• Level of fatigue (e.g., The individual may be short of sleep, resulting in less brain energy for monitoring comments before choosing to verbalize them.
  • Seminar topic (e.g., The content is triggering some painful memories in the participant and, since thereason is never the reason, the discomfort is being expressed in criticism of the speaker.)
  • None of the above (e.g., The person is simply having a bad day or was dragged along to the seminar and would rather be somewhere else, resulting in negative comments.)

If I want to know more about the seminar participant’s opinion, I can say, “Please be more specific.” If not, I can respond with, “Thank you for sharing your opinion,” and move on to another topic or return to the business at hand.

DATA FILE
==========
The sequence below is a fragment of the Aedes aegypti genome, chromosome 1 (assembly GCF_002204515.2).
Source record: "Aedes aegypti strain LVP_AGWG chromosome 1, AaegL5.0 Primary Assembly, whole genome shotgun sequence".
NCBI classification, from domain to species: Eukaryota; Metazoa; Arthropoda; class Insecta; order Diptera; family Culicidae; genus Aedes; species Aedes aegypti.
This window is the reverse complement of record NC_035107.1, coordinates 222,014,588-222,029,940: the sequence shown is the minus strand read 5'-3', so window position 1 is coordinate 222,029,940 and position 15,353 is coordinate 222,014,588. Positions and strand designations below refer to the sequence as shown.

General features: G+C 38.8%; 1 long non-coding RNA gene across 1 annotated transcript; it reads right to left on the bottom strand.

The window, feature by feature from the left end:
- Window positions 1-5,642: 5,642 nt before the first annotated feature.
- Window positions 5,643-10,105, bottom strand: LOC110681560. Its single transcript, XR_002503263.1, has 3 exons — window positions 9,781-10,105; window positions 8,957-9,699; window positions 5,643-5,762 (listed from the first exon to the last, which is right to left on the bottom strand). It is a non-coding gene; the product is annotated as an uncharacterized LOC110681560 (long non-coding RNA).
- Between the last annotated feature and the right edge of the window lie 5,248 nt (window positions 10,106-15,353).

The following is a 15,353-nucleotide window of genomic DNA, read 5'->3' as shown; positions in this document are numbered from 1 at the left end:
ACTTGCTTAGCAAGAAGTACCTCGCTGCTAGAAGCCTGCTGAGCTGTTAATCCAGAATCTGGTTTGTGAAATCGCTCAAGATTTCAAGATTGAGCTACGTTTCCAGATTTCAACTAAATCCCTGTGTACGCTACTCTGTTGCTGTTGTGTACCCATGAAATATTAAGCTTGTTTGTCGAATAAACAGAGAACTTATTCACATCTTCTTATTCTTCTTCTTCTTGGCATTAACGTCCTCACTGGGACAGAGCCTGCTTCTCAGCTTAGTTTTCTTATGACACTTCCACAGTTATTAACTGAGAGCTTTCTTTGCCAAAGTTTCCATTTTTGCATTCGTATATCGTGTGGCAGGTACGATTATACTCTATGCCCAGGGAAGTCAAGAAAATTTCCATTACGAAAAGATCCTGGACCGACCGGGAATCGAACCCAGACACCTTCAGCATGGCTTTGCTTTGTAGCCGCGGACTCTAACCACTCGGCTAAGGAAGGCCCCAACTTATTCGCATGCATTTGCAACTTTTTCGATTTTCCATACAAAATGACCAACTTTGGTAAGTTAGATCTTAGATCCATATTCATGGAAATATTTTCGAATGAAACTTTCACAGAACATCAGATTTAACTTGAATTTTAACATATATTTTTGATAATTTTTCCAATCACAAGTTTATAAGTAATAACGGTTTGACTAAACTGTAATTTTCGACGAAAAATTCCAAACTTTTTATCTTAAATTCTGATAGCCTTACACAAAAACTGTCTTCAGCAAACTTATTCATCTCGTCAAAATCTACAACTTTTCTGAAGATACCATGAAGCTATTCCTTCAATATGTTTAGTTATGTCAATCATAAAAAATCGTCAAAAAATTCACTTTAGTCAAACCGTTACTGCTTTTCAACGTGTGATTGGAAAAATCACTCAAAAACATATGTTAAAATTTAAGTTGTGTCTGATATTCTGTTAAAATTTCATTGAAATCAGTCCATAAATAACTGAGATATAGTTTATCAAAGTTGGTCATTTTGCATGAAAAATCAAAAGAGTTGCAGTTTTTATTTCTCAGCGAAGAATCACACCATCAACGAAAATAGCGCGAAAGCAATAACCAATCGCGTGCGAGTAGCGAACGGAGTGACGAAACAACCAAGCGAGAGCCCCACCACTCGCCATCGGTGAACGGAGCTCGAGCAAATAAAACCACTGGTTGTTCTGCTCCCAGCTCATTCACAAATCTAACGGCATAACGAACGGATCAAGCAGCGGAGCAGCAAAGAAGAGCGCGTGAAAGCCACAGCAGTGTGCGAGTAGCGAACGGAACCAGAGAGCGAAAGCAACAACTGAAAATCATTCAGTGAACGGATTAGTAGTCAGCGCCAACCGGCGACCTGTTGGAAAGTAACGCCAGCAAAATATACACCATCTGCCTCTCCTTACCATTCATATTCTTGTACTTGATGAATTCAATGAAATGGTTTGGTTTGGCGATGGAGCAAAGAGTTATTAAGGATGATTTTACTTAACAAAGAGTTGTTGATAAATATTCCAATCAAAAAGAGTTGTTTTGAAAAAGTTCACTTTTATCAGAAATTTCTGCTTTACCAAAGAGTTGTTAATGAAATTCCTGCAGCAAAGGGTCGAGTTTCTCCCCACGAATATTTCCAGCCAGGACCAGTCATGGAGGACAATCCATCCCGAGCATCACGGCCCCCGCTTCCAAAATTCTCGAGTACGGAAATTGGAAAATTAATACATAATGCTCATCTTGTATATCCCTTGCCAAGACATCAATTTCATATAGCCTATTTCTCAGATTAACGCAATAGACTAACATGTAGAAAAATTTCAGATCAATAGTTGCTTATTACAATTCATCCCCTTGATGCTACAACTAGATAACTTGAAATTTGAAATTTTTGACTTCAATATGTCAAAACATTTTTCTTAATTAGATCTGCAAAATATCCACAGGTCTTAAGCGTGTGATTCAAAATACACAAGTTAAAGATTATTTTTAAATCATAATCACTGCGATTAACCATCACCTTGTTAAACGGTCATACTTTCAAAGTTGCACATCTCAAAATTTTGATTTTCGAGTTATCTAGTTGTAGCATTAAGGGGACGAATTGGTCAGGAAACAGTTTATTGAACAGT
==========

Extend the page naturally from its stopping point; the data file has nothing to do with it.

At my first opportunity, however, I will take a brief inventory. If there has been no negative impact to my brain, I remain at a position of Joy, understanding that the unsolicited opinion reflects that brain’s perception only and may have little (if anything) to do with my reality and the way my brain perceives.

If my brief inventory reveals that I am no longer at a position of Joy―that the comment did impact my brain negatively―then I need to take conscious action to resolve that negative impact. After all, every thought I think affects every cell in my brain and body.

Below is the typical self-talk process I would use to manage that comment and mentally reposition myself at the step of Joy on the metaphorical Emotions StaircaseModel: